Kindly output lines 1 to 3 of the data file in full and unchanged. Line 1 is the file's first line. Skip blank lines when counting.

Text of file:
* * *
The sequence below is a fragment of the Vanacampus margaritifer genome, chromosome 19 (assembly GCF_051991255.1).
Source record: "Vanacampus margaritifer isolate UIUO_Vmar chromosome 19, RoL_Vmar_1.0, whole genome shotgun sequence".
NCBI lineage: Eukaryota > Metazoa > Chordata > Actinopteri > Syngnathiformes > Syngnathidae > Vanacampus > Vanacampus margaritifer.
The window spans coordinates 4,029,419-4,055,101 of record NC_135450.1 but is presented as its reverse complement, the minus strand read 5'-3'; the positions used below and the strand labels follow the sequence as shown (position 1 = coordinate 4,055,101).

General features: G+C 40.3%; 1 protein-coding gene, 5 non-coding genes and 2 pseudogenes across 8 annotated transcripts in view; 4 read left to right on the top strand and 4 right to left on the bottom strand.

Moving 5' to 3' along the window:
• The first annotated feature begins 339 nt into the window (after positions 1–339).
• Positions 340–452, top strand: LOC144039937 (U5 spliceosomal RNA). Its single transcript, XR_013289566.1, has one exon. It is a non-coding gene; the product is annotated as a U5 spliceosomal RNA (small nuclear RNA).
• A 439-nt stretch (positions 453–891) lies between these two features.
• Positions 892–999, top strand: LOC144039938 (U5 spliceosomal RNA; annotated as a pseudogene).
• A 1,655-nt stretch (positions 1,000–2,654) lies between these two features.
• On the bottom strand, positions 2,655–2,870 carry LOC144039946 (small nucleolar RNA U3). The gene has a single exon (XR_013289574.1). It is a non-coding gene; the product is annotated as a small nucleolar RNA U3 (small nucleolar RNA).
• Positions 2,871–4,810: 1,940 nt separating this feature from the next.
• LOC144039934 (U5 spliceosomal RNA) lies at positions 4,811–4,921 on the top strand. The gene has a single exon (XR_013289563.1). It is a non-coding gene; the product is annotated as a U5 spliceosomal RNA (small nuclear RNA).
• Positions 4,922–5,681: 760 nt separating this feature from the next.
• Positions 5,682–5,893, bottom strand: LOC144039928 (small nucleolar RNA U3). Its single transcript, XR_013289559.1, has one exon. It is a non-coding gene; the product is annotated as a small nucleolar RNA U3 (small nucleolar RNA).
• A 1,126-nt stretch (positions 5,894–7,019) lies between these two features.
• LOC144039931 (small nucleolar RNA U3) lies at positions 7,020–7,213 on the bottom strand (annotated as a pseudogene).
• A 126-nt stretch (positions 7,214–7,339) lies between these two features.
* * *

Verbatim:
The sequence below is a fragment of the Vanacampus margaritifer genome, chromosome 19 (assembly GCF_051991255.1).
Source record: "Vanacampus margaritifer isolate UIUO_Vmar chromosome 19, RoL_Vmar_1.0, whole genome shotgun sequence".
NCBI lineage: Eukaryota > Metazoa > Chordata > Actinopteri > Syngnathiformes > Syngnathidae > Vanacampus > Vanacampus margaritifer.